This article discusses "disfluencies and discourse particles" (aka "uh and um") and posits the interesting notion that no one mentioned them as a problem until phonographs were invented and could record speech for playback later. That is, in "real time" we generally don't notice the little space-fillers that give the speaker a bit of a pause.
They mention the doubtlessly invaluable organization Toastmasters "fining" their speech-making members a nickel for each um. That actually solved a bit of a mystery for me. Hands-down, the greatest lecturer I've ever heard (and I went to a university with scads of great lecturers) was the writing seminar leader Robert McKee, who combines a hipster's insouciance with a cinephile's obsessive command of his material and a storyteller's sense of suspense. I've been to a couple of his all-weekend seminars, and really, he's so good that IN HOLLYWOOD, all these petulant Colin Farrell lookalikes and dead-eyed zombie gorgeous people TURN OFF THEIR CELL PHONES AT HIS COMMAND, then sit there in a college classroom for 20 hours or so listening to him and assiduously taking notes and then, at the end of the weekend, rise spontaneously to give him standing ovations. This guy really is great, and I say this as someone who has given many, many writing workshops myself. I wanna be him when I grow up, only I think we're both running out of time.
Anyway, I was talking to another writer after we saw McKee in another venue (at another organization's conference). He was typically awesome, mingling casual anecdotes about his golf buddy Paul Newman ("Yes, ladies, he really was what the rest of us guys call 'unfairly handsome'") with tossed-off brilliant analysis of scene design (one I always use now: "The end moment in a turning point scene should reflect the type of story it is, so the first scene in a romantic comedy should have a romantic comic ending event"-- sounds simple? Well, try it if you've ever been told that your romantic comedy just doesn't feel like a romantic comedy, try making sure that the very last bit of the first scene is romantic and comic). So when I marvelled at the insightfulness, this writer said bitterly, and, to my mind, obscurely and oddly, "Can we say 'um' and 'uh'? I wish I had a nickel for every time he said one of those!" Later she told me she'd been president of her local Toastmasters chapter. Anyway, this article mentions that Toastmasters used to fine members -- you got it-- a nickel for every "disfluency". (Way to miss the point, huh? :)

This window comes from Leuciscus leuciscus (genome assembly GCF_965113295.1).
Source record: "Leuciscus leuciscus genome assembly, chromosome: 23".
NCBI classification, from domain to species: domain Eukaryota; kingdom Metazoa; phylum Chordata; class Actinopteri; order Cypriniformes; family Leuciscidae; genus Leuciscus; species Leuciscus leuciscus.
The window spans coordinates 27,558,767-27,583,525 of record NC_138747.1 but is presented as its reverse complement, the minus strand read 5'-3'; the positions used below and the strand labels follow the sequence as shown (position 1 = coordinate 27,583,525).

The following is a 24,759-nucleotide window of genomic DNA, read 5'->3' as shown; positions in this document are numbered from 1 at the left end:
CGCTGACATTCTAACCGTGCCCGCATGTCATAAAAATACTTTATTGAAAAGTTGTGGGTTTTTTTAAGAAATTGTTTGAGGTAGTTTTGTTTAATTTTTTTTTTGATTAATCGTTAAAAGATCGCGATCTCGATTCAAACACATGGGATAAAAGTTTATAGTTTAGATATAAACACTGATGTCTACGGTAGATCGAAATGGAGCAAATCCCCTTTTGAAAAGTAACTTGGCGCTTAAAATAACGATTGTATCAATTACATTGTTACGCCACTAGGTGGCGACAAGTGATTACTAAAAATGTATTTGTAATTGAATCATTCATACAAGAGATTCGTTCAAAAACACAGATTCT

Anyway, linguist John McWhorter points out that these show up in most every language, and the "tone" determines whether "un-uh" and "uh-huh" are negatives or positives. And they're mostly vocalisms (though there are some equivalents in written language, n'est-ce pas?). And they are actually more "fluencies" (easing discourse) than "dis"fluencies. But interesting anyway, and if Robert McKee does it, that means it's cool. :)